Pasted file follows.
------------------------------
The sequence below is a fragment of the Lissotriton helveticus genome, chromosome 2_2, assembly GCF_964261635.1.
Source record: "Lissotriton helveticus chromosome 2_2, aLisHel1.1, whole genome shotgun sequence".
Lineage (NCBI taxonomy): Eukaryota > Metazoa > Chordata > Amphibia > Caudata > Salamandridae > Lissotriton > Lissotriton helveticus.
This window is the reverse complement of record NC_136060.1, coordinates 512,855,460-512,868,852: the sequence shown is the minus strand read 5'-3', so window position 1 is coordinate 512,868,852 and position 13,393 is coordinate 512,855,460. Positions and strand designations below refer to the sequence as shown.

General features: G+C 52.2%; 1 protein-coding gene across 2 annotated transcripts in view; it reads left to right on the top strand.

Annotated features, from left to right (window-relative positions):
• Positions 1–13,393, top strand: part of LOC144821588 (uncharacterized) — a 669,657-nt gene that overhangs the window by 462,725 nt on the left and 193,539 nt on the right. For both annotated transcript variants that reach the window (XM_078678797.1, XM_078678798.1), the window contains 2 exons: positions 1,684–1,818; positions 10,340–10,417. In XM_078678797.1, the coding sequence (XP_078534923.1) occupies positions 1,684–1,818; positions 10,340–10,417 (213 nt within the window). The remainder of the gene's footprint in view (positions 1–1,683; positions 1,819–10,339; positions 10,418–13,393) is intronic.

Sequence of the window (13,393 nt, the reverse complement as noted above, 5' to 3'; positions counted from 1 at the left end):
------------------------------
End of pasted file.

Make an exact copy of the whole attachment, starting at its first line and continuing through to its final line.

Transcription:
The sequence below is a fragment of the Lissotriton helveticus genome, chromosome 2_2, assembly GCF_964261635.1.
Source record: "Lissotriton helveticus chromosome 2_2, aLisHel1.1, whole genome shotgun sequence".
Lineage (NCBI taxonomy): Eukaryota > Metazoa > Chordata > Amphibia > Caudata > Salamandridae > Lissotriton > Lissotriton helveticus.
This window is the reverse complement of record NC_136060.1, coordinates 512,855,460-512,868,852: the sequence shown is the minus strand read 5'-3', so window position 1 is coordinate 512,868,852 and position 13,393 is coordinate 512,855,460. Positions and strand designations below refer to the sequence as shown.

General features: G+C 52.2%; 1 protein-coding gene across 2 annotated transcripts in view; it reads left to right on the top strand.

Annotated features, from left to right (window-relative positions):
• Positions 1–13,393, top strand: part of LOC144821588 (uncharacterized) — a 669,657-nt gene that overhangs the window by 462,725 nt on the left and 193,539 nt on the right. For both annotated transcript variants that reach the window (XM_078678797.1, XM_078678798.1), the window contains 2 exons: positions 1,684–1,818; positions 10,340–10,417. In XM_078678797.1, the coding sequence (XP_078534923.1) occupies positions 1,684–1,818; positions 10,340–10,417 (213 nt within the window). The remainder of the gene's footprint in view (positions 1–1,683; positions 1,819–10,339; positions 10,418–13,393) is intronic.

Sequence of the window (13,393 nt, the reverse complement as noted above, 5' to 3'; positions counted from 1 at the left end):